Our clients are generally very sophisticated global businesses and are not concerned about our location. A wonderful example of this is our current representation of an Argentine subsidiary of a Spanish leading company.  Both our Madrid and New York offices are working together with a top Argentine law firm on this project. Together, we are serving our client in the best way possible, all offices and lawyers closely collaborating to the satisfaction of both the client and the local Argentinians.

What is your greatest challenge right now?

Our biggest challenge now is the integration of so many new lawyers to the Madrid office of Latham. We have doubled in size during the last four months. We are growing by adding high quality lawyers from other firms while also nurturing existing talent. It is important that we all work together to move seamlessly in the same direction. I believe this will be accomplished by providing a level of respect to all that work in our office, a culture of inclusion as well as finding ways to make people happy to come to work.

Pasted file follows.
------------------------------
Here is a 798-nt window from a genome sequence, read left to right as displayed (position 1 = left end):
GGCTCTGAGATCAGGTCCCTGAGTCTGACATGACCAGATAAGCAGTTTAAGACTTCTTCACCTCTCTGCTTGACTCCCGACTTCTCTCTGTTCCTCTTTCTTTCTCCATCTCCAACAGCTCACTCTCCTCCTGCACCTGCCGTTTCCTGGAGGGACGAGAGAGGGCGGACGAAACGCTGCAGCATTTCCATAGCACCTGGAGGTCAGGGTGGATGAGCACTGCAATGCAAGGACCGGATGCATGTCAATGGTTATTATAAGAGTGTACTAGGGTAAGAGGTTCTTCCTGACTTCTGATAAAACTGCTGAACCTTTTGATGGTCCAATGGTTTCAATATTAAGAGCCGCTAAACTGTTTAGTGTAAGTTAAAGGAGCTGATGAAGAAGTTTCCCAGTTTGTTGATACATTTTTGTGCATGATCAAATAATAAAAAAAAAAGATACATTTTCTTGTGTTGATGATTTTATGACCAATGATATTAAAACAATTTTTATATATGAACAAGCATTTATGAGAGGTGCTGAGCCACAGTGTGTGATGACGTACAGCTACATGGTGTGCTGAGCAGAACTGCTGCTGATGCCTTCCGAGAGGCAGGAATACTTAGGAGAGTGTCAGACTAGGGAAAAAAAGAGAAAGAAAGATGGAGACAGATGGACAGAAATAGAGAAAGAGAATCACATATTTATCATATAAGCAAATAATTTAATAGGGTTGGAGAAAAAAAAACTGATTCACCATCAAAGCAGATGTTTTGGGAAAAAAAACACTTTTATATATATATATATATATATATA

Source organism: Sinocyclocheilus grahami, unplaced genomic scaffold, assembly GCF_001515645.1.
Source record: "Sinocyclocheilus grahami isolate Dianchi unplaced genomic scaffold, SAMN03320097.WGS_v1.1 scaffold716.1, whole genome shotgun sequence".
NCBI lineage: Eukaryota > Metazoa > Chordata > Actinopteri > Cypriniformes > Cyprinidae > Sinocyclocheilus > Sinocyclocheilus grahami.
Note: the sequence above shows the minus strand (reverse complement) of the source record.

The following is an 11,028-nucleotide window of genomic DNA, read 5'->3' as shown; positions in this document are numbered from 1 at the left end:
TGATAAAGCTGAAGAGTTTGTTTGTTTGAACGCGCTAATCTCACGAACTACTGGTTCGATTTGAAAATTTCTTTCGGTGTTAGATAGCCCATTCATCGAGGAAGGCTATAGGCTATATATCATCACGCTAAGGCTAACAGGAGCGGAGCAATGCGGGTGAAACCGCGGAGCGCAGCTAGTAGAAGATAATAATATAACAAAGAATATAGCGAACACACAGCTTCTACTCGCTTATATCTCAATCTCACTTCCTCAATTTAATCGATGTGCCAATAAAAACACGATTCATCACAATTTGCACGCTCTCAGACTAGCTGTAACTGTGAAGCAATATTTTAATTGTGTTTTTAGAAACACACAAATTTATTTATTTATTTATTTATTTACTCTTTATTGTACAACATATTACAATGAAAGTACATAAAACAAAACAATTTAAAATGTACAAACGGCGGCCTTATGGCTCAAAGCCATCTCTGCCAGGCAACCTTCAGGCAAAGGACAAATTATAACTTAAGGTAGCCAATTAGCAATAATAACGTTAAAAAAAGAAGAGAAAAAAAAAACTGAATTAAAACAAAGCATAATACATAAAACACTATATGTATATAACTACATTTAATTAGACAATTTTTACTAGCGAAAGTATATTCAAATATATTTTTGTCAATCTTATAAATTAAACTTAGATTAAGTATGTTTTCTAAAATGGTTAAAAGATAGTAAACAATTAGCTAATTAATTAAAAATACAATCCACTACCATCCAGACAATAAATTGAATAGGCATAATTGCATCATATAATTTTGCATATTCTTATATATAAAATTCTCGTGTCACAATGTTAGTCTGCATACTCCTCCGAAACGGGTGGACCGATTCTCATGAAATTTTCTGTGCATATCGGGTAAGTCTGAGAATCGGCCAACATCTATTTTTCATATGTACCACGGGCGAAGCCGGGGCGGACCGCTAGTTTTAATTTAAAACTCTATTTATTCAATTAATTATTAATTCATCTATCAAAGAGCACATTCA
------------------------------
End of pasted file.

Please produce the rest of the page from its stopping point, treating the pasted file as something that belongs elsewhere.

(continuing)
Integration of all of our talent is my primary focus at the moment. We invest a lot of our time making things work. Currently, we have weekly partner and of counsel meetings, we have established a formal mentoring system in the office and we have a committee dedicated to integrating new Latham lawyers. All of these factors work together to ensure a smooth transition.

How would you describe your personal leadership style and how do you maintain a congenial rapport in your office?

I like to lead by example. It’s part of my DNA. I never ask people to do something I would not do myself.  I enjoy surrounding myself with quality people, and am thankful that I am able to do so. Luckily, I have the ability to attract professionals that may be smarter or better than me.

Beyond that, I believe in being inclusive of new ideas and different views. I appreciate feedback and am open to constructive criticism.